Tenant fees have been banned. The move was announced in Philip Hammond’s first Autumn Statement last week and has delivered another damning blow to landlords.
As we’ve discussed previously, recent changes have already put a squeeze on landlord profit margin. Now the ban on tenant fees has been brought in, things just seem to be getting worse.
What are tenant fees?
Previously, tenant fees could be charged by letting agents to cover the administrative costs of a new tenancy. These administrative costs would include the checking of references, inventories and drafting contracts. According to Citizens Advice, the average tenant fees cost around £337. Housing charity Shelter claims they can reach as much as £500.
Quick Move Now’s managing director, Danny Luke, says:
The tenant fees announcement that came as part of the Autumn Statement is more bad news for landlords. Already under financial pressure from tax relief changes, increased stamp duty and new wear and tear rulings, this is not the news landlords were hoping for.
Whilst the tenant fees ban has been implemented in an attempt to help tenants, ultimately this can only be bad news for them. Many landlords are already struggling to keep their business profitable. These landlords will have little choice but to pass the tenancy costs back to the tenant by increasing rent. Tenant fees were abolished in Scotland in 2012 and we saw rents rise by 2.3% across Scotland. Areas such as Edinburgh and Aberdeen saw even higher increases, 5.1% and 6.3% respectively*.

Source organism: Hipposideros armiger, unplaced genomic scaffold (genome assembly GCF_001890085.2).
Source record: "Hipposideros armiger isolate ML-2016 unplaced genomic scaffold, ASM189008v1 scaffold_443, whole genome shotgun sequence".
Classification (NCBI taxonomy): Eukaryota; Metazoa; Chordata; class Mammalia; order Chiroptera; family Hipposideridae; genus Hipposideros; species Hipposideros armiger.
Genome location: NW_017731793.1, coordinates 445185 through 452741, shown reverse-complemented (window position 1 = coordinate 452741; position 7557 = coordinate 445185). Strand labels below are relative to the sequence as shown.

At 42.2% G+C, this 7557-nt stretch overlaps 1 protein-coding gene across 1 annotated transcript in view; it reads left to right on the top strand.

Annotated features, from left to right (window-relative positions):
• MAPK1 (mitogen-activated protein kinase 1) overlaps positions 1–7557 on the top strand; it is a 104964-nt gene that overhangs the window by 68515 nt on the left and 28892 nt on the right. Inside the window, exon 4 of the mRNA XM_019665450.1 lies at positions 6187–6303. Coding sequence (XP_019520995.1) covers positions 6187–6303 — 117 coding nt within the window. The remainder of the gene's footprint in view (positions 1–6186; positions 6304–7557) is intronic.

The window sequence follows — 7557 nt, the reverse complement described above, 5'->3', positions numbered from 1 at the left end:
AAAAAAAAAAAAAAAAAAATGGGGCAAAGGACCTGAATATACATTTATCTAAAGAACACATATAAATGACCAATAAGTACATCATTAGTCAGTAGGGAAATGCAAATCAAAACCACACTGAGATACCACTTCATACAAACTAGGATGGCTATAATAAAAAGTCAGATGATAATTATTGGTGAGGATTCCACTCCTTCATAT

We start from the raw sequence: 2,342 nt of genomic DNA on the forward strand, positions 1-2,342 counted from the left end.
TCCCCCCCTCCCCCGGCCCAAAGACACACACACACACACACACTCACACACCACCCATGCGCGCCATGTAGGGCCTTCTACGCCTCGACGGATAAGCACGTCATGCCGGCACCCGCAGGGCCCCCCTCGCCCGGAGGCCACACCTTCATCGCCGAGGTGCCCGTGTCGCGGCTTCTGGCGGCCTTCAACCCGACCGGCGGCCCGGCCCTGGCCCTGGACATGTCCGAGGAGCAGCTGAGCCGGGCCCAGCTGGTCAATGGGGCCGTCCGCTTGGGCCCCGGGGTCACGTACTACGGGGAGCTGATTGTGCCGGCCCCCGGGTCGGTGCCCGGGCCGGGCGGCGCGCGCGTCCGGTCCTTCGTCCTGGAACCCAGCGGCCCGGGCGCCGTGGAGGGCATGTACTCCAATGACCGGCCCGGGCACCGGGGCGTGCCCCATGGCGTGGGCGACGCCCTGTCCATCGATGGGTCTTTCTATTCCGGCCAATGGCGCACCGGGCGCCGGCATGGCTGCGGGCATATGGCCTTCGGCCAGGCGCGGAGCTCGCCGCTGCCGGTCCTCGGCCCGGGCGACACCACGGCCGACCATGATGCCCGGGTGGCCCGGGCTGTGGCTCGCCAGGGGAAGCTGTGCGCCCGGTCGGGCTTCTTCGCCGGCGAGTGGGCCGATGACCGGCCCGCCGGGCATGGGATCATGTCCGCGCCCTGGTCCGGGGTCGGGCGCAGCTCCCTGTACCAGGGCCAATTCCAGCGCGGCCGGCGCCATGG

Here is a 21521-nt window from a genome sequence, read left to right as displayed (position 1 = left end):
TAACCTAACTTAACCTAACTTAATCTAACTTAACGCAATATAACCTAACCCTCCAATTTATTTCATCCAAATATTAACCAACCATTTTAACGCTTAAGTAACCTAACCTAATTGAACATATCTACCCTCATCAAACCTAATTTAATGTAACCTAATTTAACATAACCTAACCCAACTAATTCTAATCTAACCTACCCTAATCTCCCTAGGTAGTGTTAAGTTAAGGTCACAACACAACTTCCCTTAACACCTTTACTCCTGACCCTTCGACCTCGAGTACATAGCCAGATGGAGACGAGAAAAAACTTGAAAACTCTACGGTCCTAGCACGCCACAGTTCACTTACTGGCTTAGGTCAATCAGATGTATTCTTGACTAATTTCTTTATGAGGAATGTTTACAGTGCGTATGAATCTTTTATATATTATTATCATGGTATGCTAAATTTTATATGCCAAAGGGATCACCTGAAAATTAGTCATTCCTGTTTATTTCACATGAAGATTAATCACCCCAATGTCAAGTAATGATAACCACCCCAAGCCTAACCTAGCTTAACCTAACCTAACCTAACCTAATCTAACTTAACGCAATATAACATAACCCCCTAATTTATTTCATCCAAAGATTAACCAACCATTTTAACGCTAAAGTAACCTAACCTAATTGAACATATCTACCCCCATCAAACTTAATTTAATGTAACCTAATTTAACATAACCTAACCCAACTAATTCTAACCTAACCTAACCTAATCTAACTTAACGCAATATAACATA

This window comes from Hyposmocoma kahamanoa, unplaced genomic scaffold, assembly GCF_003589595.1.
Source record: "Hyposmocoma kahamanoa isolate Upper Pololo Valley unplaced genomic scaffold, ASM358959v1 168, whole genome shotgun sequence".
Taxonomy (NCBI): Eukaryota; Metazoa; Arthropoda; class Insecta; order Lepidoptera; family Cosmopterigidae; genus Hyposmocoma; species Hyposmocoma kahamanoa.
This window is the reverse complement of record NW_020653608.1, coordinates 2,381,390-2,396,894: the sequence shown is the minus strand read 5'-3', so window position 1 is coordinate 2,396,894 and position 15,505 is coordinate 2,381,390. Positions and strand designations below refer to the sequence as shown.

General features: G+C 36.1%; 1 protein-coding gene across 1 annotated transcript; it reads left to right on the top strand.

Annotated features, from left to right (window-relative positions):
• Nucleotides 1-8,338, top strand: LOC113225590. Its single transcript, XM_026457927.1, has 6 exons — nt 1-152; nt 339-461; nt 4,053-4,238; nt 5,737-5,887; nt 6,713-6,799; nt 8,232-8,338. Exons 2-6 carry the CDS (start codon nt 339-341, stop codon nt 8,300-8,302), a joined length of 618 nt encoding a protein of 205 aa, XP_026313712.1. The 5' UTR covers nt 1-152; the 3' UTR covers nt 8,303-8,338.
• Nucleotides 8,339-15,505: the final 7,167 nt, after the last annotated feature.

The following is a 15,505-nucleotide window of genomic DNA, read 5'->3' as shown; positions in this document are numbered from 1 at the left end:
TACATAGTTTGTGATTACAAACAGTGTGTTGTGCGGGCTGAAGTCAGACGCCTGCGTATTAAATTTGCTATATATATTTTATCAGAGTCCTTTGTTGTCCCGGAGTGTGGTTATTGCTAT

As we’ve previously reported, rent arrears are already a well-established problem. With both landlords and tenants feeling financial pressure, serious questions need to be asked about the future of property rentals.
As many as one-in-four landlords have said they either have sold, or are planning to sell their buy-to-let property as a result of the tax relief changes. Placing more financial pressure on landlords is only going to compound that issue and lead to a greater shortage of rental properties.
*Scottish rent rise data from Citylets